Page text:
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Talk:Patrick Delaney-Podmore

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Can someone help me understand how Sir Patrick is related to Sturgis Podmore?Mafalda Hopkirk 23:42, 4 October 2007 (UTC)

Its probably assumed from the last name. Plus it doesn't say he is, it says he may be. -- DarkJedi613 (Talk) 23:44, 4 October 2007 (UTC)
Oh i see now - somehow i missed the podmore at the end of Sir Patrick's name. Thank you DarkJedi. Mafalda Hopkirk 23:49, 4 October 2007 (UTC)

Dates

In the new image, he is dressed like one of the Loyalists from the American Revolution. He rides a horse, and was beheaded, something that, unless I am much mistaken, would be likely to happen in the American Revolution? Would this be too little to make a statement? --Hunnie Bunn (talk) 15:25, October 19, 2013 (UTC)

Bumping. --Hunnie Bunn (talk) 22:43, November 7, 2013 (UTC)
I don't think so. That definitely does not look like a 17th century regimental coat. But my main beef is the hat (military uniform at the time adopted cocked hats or bicornes; top hats such as the one Delaney-Podmore sports are not something I'd associate with that time period, even less so in war-time) and the boots (a Loyalist would be wearing breeches, leggings and shoes; not boots).
Personally, I think that the clothes he is depicted in are 19th century riding clothes. The tailcoat and pantaloons were part of the rider apparel at the time, as was the top hat, the most formal men's style of the day (and still are, to some degree). That, in addition to the moustache and hairstyle, and the fact that he is smoking a cigar (cigar smoking was common among the wealthy in the 19th century, while cigarettes were still comparatively rare) seems to suggest the plausibility of him having been around in the 1800s (note that beheading was only abolished as a method of execution for treason in 1973).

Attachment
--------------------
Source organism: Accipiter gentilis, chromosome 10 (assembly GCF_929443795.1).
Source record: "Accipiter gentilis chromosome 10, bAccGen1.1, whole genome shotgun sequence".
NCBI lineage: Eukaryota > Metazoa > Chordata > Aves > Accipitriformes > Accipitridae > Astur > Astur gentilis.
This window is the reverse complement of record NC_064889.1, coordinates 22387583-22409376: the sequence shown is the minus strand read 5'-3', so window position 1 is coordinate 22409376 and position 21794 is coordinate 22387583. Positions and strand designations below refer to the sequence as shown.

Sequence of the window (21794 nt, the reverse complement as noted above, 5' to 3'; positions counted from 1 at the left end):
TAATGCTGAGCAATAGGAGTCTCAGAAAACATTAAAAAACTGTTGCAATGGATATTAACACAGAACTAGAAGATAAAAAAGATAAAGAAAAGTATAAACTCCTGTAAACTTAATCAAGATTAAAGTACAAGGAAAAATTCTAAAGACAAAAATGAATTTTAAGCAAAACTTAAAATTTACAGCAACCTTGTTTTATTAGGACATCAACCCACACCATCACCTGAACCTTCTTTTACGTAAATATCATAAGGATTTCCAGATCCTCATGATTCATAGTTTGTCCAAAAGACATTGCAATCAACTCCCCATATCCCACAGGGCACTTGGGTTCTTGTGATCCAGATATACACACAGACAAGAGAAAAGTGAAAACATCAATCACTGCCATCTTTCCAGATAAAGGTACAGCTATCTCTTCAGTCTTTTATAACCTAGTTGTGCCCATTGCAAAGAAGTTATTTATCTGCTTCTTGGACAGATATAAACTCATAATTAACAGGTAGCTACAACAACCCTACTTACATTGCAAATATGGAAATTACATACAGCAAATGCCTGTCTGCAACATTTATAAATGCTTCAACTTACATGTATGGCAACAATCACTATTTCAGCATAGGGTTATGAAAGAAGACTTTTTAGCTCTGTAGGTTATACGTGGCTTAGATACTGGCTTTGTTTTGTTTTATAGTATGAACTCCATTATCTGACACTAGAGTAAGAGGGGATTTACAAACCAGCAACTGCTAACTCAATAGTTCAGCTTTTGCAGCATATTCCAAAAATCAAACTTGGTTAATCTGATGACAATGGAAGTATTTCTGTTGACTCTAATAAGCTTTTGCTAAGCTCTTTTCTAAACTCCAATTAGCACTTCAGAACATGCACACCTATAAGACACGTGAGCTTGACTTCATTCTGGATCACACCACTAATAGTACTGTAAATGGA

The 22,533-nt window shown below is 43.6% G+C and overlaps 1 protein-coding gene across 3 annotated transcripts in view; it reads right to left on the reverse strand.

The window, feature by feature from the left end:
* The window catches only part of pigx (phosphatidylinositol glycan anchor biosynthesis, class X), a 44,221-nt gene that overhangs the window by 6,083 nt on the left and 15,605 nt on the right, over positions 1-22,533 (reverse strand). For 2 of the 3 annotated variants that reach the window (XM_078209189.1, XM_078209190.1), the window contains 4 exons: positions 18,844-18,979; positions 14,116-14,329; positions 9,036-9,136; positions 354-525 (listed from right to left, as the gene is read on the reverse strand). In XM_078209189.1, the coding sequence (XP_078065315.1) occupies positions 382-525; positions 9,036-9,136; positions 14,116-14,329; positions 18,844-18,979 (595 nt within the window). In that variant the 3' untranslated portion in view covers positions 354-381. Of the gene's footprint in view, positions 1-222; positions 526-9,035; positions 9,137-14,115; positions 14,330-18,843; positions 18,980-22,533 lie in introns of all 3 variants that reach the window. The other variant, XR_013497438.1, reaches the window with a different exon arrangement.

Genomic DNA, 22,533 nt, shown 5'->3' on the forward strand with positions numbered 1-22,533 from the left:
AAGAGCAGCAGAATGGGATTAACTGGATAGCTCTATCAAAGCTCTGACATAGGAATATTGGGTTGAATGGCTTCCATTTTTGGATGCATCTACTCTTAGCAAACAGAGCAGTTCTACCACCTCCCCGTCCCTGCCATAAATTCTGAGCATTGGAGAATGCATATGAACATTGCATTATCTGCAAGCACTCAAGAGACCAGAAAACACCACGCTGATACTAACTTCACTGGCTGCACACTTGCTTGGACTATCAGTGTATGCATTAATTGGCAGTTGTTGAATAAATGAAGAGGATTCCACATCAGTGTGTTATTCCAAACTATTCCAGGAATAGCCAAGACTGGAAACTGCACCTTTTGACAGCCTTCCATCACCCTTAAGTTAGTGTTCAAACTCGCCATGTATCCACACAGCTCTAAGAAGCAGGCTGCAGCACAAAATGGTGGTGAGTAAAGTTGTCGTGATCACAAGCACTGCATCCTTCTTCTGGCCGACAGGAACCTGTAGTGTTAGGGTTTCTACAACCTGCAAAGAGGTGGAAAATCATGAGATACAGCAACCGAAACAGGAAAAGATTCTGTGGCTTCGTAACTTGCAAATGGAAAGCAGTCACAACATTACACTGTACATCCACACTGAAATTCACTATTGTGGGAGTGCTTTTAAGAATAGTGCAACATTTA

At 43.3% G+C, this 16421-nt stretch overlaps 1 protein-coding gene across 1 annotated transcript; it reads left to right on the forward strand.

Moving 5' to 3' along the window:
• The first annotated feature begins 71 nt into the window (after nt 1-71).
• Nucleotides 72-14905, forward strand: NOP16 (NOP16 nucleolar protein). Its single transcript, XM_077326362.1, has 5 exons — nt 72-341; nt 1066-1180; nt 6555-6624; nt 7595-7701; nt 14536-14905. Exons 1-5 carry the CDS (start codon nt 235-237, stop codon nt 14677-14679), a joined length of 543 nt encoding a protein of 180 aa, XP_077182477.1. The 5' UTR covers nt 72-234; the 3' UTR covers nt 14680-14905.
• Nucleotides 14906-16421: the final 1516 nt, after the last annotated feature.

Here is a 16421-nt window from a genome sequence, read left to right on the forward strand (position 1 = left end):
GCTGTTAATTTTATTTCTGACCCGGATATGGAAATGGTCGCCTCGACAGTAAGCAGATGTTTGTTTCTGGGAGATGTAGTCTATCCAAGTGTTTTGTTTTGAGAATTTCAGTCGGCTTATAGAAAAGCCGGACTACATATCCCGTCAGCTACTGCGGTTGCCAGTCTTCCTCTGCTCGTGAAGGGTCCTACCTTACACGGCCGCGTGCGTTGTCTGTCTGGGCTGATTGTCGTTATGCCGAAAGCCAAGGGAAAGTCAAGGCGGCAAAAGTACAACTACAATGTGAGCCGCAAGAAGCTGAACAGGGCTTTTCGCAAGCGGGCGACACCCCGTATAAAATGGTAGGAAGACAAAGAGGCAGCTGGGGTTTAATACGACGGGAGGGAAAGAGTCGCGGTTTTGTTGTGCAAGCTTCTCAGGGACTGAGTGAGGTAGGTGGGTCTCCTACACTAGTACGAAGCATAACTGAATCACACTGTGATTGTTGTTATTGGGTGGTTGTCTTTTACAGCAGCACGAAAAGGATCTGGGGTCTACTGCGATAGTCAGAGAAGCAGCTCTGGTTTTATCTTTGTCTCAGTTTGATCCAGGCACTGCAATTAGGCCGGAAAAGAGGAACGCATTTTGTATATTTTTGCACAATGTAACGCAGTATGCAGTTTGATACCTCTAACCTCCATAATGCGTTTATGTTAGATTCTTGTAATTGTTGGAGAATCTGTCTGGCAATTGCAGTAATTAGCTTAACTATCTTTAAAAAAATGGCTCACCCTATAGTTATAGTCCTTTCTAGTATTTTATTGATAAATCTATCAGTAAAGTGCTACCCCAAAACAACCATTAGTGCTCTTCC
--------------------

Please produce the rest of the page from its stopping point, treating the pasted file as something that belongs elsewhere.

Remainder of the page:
Though, of course, we know that wizard fashions differ somewhat from their Muggle counterparts. While my assumptions may be correct, they may not hold true for wizarding 19th century fashions -- I wouldn't know. But if you ask me what time period did the concept designers intend to depict him in, I'd say, without a doubt, c. 19th century. --  Seth Cooper  owl post! 23:56, November 7, 2013 (UTC)
You're the boss here - would 19th century be too speculative to add to the page? --Hunnie Bunn (talk) 00:05, November 8, 2013 (UTC)
Well, this actually reminds me of an episode of The Simpsons in which, in a future scenario, adult-Lisa goes to the house of her British fiancé:
Lisa Simpson: "Love the painting, Mrs. Parkfield. Judging by the clothes, I'd say... seventeenth century?"
Mrs. Parkfield: "Actually, Lisa, it's just Uncle Eldred."
Uncle Eldred: " [obviously insane, due to the fact that he's fishing in an empty fishbowl and dressed in 17th century garb] I get me brain medicine from the National Health!"
— "The Simpsons" - Lisa's Wedding
My point is, there's only so much information we can get from that kind of evidence. I wouldn't oppose to adding a "Behind the scenes" note mentioning that possibility, but I think outright stating that he lived (or, at least, died) during the 19th century is stretching it a bit. --  Seth Cooper  owl post! 00:17, November 8, 2013 (UTC)

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